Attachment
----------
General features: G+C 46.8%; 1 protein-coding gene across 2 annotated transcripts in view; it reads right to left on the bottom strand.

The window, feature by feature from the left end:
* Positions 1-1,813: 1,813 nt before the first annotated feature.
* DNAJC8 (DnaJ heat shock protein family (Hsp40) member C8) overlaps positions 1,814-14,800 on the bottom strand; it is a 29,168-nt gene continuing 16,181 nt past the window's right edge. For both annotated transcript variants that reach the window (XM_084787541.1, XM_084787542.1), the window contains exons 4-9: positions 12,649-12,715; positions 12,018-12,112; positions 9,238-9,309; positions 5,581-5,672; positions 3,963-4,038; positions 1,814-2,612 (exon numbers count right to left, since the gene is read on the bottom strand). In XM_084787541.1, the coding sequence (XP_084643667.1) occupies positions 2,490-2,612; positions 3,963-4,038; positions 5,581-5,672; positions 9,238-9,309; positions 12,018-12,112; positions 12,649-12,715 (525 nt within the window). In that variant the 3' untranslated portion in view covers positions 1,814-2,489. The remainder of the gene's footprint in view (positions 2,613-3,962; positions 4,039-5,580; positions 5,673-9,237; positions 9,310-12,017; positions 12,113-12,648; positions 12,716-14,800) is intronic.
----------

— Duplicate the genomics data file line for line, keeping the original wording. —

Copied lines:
General features: G+C 46.8%; 1 protein-coding gene across 2 annotated transcripts in view; it reads right to left on the bottom strand.

The window, feature by feature from the left end:
* Positions 1-1,813: 1,813 nt before the first annotated feature.
* DNAJC8 (DnaJ heat shock protein family (Hsp40) member C8) overlaps positions 1,814-14,800 on the bottom strand; it is a 29,168-nt gene continuing 16,181 nt past the window's right edge. For both annotated transcript variants that reach the window (XM_084787541.1, XM_084787542.1), the window contains exons 4-9: positions 12,649-12,715; positions 12,018-12,112; positions 9,238-9,309; positions 5,581-5,672; positions 3,963-4,038; positions 1,814-2,612 (exon numbers count right to left, since the gene is read on the bottom strand). In XM_084787541.1, the coding sequence (XP_084643667.1) occupies positions 2,490-2,612; positions 3,963-4,038; positions 5,581-5,672; positions 9,238-9,309; positions 12,018-12,112; positions 12,649-12,715 (525 nt within the window). In that variant the 3' untranslated portion in view covers positions 1,814-2,489. The remainder of the gene's footprint in view (positions 2,613-3,962; positions 4,039-5,580; positions 5,673-9,237; positions 9,310-12,017; positions 12,113-12,648; positions 12,716-14,800) is intronic.